If it seems like water is everywhere around you, it’s with good reason. Ontario is home to over 250,000 lakes and one-third of the world’s fresh water. With that in mind, it’s not hard to believe that many parts of the province are prone to flooding. In fact, it’s almost surprising that serious flooding doesn’t happen more often, especially in the Greater Toronto Area with its rivers and proximity to one of the Great Lakes. Environmental remediation companies in this region are kept busy throughout the year by many calls for flood recovery services.
With all this water in our midst, it’s important to know the signs of flooding, what to do in the event of a serious flood, and where to go for accurate flood watches and warnings. Luckily, there are a number of provincial resources to help keep Ontarians safe in times of flood. Sometimes we could all just use a little help finding those resources.
Understanding Flood Warnings
In Ontario, there are two different kinds of flood warnings: local messages and provincial messages.
Local messages come from the various conservation authorities in the province and are issued to local media and municipal authorities when flood conditions are imminent. The levels of warning in ascending order of perceived threat to public safety are Water Safety Statement, Flood Outlook Statement, Flood Watch and Flood Warning.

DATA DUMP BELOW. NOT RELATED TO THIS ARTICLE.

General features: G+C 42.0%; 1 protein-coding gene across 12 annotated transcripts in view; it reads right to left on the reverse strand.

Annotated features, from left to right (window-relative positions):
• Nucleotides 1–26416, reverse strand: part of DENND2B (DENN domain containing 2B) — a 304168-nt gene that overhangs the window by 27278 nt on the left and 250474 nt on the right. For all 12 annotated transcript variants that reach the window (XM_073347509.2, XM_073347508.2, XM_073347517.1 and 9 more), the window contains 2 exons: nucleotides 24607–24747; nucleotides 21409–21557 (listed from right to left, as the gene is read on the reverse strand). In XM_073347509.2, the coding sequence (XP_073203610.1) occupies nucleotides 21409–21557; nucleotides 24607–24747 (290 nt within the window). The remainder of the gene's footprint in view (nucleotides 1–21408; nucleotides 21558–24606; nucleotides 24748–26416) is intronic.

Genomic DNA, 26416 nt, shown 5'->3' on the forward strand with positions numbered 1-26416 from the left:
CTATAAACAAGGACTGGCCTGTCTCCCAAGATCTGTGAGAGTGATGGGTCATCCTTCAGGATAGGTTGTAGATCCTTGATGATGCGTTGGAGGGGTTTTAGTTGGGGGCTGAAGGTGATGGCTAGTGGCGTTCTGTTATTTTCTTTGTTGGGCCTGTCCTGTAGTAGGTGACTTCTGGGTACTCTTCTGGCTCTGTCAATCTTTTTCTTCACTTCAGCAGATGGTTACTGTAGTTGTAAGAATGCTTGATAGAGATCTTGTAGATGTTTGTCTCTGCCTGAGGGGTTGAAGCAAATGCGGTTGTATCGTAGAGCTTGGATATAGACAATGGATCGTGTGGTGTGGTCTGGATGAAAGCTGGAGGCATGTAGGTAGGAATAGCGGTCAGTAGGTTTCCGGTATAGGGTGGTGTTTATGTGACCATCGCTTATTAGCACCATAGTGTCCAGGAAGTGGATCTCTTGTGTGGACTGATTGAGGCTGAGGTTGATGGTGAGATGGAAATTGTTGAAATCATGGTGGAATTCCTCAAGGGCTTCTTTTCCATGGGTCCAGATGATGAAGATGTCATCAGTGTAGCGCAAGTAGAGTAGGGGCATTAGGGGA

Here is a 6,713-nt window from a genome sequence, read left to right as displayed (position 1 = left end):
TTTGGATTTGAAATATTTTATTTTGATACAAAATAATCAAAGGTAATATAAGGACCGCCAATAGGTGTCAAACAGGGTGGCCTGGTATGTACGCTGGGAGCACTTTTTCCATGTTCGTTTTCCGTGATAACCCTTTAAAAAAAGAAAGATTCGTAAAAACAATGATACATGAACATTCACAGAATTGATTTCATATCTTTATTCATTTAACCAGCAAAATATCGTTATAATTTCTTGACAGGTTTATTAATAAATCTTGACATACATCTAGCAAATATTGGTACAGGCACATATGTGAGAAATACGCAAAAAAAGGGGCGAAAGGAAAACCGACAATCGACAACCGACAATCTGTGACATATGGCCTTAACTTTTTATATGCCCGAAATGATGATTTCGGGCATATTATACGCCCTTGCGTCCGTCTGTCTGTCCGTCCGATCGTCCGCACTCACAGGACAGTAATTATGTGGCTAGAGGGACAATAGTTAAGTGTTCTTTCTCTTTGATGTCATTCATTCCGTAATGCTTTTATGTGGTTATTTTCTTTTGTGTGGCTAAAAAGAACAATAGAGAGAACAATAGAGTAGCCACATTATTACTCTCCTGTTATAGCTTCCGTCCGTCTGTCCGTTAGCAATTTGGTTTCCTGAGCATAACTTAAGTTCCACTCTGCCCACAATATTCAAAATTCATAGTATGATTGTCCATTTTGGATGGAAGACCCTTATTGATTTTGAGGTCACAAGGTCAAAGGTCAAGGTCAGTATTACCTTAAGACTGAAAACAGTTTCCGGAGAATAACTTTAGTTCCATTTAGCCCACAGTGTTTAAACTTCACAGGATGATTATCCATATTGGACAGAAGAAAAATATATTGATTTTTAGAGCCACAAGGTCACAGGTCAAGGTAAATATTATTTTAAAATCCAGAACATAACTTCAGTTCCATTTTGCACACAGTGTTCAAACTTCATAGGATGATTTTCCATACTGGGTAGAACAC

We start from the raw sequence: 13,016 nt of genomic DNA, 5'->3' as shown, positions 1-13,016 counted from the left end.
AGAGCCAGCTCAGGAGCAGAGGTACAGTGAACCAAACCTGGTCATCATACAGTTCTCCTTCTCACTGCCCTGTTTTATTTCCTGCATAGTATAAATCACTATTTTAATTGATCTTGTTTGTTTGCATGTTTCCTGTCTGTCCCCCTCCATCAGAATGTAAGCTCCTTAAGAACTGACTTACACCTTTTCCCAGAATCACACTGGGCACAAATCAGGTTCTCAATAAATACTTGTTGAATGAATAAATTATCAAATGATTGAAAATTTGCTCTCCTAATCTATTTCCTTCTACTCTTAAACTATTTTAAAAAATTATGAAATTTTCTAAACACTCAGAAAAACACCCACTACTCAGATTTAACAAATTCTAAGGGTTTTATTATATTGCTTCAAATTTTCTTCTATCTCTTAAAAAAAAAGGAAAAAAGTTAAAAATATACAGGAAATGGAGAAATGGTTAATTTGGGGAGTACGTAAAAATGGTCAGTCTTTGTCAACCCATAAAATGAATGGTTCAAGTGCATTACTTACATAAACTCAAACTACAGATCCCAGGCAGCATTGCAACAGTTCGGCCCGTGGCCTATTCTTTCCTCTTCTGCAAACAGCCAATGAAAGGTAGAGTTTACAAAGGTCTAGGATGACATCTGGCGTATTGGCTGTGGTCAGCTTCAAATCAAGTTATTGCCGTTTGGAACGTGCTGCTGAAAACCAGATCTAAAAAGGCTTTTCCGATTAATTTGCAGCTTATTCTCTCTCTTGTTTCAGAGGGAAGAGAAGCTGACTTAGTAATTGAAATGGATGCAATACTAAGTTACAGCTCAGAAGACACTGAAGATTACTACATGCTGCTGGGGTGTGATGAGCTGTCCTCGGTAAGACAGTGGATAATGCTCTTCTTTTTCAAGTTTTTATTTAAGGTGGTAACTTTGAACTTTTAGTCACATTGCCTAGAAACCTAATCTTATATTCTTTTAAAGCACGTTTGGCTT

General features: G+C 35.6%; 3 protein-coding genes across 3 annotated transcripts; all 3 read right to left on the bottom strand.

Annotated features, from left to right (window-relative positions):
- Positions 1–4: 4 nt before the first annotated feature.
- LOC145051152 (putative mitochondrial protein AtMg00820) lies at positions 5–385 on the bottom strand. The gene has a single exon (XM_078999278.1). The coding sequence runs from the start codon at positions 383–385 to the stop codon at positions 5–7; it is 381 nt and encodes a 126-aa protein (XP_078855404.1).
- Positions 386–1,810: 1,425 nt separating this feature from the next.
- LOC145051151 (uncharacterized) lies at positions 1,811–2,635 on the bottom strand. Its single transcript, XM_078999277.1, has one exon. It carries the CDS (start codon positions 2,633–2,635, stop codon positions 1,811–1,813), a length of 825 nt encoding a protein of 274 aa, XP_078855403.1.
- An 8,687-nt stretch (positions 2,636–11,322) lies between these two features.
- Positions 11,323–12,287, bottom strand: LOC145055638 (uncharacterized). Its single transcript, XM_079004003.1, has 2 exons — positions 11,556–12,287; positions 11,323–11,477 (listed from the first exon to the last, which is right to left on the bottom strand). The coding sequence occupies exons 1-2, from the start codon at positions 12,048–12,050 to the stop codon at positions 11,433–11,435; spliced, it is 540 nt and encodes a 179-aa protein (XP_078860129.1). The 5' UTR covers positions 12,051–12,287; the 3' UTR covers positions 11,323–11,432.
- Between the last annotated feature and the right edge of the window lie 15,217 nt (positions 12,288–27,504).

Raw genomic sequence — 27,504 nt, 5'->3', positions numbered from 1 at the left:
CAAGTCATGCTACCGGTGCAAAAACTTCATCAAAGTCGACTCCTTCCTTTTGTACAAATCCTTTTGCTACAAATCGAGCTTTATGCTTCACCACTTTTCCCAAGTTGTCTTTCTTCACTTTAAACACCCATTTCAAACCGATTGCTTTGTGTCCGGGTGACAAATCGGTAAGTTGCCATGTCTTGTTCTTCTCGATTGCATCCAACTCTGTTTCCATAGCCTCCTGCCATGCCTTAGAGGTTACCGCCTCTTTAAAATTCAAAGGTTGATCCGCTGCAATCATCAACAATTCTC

Provincial messages, though still serious, are higher-level, more generalized warnings about the impending likelihood of flood conditions. These messages are primarily intended to alert local authorities, rather than the general public. With that said, if you are aware of a provincial flood message pertaining to your location, be sure to heed the warning!
If you are alerted to a potential flood, visit your local conservation authority’s website for information. To find yours, search the central website. Though the media is a good source for warnings on flood conditions, it’s important to base decisions on the appropriate government recommendations for your specific location.
If There is Flooding in Your Area
If there is flooding in your area, it’s important to get the right information from a reliable, appropriate source. This does not mean your neighbour’s Facebook status updates! The Ontario Ministry of Natural Resources offers general information about what to do in a flood, in addition to general emergency preparedness guidelines. Be sure to adhere to any and all warnings about flooding in your area. Know that decisions to evacuate entire swaths of such a large province are never made lightly, so if you are advised to head for higher ground it is important to do so as soon as safely possible.
Remember that all of the things in your home can be repaired or replaced after a flood, especially with the help of a professional flood recovery company. Ensuring the safety of your family should always be your first priority.
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